There is growing concern that U.S. food and agriculture systems are vulnerable to potential attack and deliberate contamination. The Department of Homeland Security has identified the food and agriculture industries on the list of critical infrastructure sectors that need protection.
“We have huge concerns about threats to our agriculture and food supply, such as small insecticide-disseminating planes that could actually be disseminating substances like molds or other spoilage organisms or the spreading of foot-and-mouth disease,” said Melvin Kramer, president of EHA Consulting Group Inc., Baltimore and Washington, D.C.
Restaurant executives and managers need to be vigilant in safeguarding the security of the food they serve the public.
“A lot of departments within organizations are involved with addressing food defense, such as risk and safety, management, loss prevention, human resources and quality assurance,” said Donna Garren, vice president, Health and Safety Regulatory Affairs for the National Restaurant Association, based in Washington, D. C.
Garren said restaurants must have security plans in place to ensure food safety and address different types of risks.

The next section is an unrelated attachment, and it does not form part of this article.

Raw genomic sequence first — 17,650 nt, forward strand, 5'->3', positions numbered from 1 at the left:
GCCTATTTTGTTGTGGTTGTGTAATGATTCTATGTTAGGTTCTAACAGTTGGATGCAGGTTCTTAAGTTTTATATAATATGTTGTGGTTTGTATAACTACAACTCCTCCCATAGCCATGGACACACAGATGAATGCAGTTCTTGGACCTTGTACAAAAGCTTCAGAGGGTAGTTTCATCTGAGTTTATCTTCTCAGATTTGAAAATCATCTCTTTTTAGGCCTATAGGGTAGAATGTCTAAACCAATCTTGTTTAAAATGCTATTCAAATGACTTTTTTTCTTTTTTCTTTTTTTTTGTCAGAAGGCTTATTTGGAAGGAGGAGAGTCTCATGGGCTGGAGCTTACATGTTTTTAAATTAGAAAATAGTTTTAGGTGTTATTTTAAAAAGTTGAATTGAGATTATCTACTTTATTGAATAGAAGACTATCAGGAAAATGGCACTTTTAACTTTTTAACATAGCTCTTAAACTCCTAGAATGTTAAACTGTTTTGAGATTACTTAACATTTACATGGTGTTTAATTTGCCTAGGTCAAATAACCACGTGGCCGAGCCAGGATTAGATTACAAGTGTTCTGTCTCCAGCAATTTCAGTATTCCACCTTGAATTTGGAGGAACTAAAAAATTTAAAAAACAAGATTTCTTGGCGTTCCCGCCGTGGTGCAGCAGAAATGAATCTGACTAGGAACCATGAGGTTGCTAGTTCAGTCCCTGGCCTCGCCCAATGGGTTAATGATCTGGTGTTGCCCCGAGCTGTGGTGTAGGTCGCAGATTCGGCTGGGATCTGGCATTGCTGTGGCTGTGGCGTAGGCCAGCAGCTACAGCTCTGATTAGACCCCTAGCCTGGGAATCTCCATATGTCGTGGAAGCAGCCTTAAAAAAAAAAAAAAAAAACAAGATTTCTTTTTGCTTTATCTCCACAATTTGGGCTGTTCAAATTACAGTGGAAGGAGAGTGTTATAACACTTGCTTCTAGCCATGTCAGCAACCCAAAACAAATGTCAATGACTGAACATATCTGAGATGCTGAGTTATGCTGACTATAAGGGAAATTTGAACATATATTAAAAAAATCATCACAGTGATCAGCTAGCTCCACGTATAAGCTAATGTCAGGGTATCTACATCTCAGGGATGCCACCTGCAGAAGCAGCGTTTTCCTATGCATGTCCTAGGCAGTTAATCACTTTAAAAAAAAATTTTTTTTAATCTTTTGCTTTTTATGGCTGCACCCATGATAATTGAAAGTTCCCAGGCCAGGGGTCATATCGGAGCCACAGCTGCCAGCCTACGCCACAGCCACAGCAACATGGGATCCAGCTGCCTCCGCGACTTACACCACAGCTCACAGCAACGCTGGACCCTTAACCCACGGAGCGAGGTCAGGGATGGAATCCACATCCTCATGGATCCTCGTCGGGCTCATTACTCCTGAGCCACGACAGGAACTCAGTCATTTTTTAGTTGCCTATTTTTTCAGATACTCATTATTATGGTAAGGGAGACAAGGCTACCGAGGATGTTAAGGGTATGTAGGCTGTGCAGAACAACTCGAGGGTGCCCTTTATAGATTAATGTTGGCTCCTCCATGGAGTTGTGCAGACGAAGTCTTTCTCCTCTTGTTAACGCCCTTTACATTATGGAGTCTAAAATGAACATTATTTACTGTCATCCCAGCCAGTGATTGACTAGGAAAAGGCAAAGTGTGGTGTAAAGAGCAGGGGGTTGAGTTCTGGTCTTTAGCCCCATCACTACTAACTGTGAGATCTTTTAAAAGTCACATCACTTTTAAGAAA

“We’re trying to educate people to marry their strategies for food safety with those targeted for food defense, so that they can have a two-tier barrier in place to help operation at the restaurant level,” she said.
Restaurant executives and managers need to confirm their vendors have been approved and are helping to ensure the basic security and safety of their food products. It’s also important to keep a close eye on restaurant employees.
“The individuals who work for you can be your eyes and ears, or [they] might deliberately contaminate your food on site,” Garren said.
In the future, Garren believes restaurants, the hospitality and food industries will benefit from cutting-edge technology that will help to identify potential pathogens that can be both intentional and unintentional contaminants of food products.